GASB proposes pension standards relief for certain governments

By Ken Tysiac

GASB is moving to provide relief to certain governments with multiple-employer defined benefit pension plans that have struggled to comply with the board’s new pension standards for state and local governments.

Some governments whose employees receive pension benefits through multiple-employer pension plans have found it challenging or impossible to obtain certain measurements and data points needed to comply with the requirements of GASB Statement No. 68, Accounting and Financial Reporting for Pensions.

GASB issued a proposal Wednesday in response to these concerns. In the exposure draft, Accounting and Financial Reporting for Pensions Provided Through Certain Multiple-Employer Defined Benefit Pension Plans, GASB proposes to assist these governments.

The proposal would focus employer accounting and financial reporting requirements for pensions on information that is obtainable for those governments. The proposal would establish separate standards for employers that participate in pension plans that meet the criteria presented in the proposal.

Under the proposal, these employers would have separate standards for:

  • Note disclosures of descriptive information about the plan.
  • Benefit terms.
  • Contribution terms.
  • Required supplementary information presenting required contribution amounts for the past 10 fiscal years.

The proposed guidance would apply to governments that participate in certain private or federally sponsored multiple-employer defined benefit pension plans, such as Taft-Hartley plans or plans with similar characteristics.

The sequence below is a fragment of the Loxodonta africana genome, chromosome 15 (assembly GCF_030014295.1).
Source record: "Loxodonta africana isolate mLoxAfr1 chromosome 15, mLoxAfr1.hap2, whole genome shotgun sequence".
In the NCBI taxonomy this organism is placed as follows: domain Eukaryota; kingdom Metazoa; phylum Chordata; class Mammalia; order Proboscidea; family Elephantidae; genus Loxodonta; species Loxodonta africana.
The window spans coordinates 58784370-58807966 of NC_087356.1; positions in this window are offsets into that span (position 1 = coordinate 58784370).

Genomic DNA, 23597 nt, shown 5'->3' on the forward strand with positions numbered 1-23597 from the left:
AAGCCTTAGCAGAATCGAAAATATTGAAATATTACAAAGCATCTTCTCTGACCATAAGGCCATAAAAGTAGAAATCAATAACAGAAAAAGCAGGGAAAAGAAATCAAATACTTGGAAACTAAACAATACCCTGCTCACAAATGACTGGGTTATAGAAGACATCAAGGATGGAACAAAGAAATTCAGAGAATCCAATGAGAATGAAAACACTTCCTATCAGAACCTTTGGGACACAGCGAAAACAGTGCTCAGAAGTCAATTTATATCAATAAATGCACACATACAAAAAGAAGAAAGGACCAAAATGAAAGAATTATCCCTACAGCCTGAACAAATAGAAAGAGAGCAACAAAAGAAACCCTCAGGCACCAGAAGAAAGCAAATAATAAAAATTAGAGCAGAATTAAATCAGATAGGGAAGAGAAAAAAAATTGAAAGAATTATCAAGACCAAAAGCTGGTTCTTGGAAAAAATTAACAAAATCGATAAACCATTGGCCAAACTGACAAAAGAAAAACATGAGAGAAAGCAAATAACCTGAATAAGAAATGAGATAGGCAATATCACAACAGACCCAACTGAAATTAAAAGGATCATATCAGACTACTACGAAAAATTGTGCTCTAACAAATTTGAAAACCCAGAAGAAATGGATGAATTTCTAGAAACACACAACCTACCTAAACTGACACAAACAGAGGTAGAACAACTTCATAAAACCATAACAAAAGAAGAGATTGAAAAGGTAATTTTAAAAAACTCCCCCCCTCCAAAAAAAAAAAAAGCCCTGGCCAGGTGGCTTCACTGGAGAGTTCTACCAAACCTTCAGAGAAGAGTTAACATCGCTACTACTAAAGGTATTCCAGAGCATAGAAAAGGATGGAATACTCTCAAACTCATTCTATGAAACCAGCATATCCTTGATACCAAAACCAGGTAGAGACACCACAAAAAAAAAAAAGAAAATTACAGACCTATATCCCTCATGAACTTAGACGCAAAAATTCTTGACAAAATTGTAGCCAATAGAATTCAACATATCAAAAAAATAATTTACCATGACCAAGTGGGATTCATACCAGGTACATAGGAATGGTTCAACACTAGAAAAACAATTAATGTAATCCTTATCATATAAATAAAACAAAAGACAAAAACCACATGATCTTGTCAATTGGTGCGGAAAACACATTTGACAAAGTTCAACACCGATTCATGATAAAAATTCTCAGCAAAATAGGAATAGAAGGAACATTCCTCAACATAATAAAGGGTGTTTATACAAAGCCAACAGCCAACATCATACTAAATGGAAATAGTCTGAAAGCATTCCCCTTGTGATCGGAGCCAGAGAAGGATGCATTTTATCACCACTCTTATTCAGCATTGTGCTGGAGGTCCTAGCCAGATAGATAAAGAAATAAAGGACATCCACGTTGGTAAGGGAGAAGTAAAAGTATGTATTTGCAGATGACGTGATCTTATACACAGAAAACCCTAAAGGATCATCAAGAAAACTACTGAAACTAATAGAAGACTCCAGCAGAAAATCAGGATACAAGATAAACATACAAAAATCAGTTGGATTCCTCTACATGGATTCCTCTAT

“GASB acted quickly in issuing this proposed guidance in response to stakeholder concerns regarding a situation that could make it difficult—or impossible—for some governments, through no fault of their own, to comply with the new pension standards,” GASB Chairman David Vaudt said in a news release.

Ken Tysiac (ktysiac@aicpa.org) is a JofA editorial director.

SPONSORED QUIZ

How well do you know small business?

There are over 30 million small businesses in the U.S., and many of them are optimistic in their outlook. Are you familiar with the obstacles and opportunities they are facing? Test your small business acumen with this quiz sponsored by Chase Ink®.

SPONSORED REPORT

Tax reform complicates year-end tax planning

Get your clients ready for tax season with these year-end tax planning strategies, which address how to make the most of recent tax law changes, such as the new deduction for qualified business income, the higher standard deduction, and the cap on the deductibility of state and local taxes.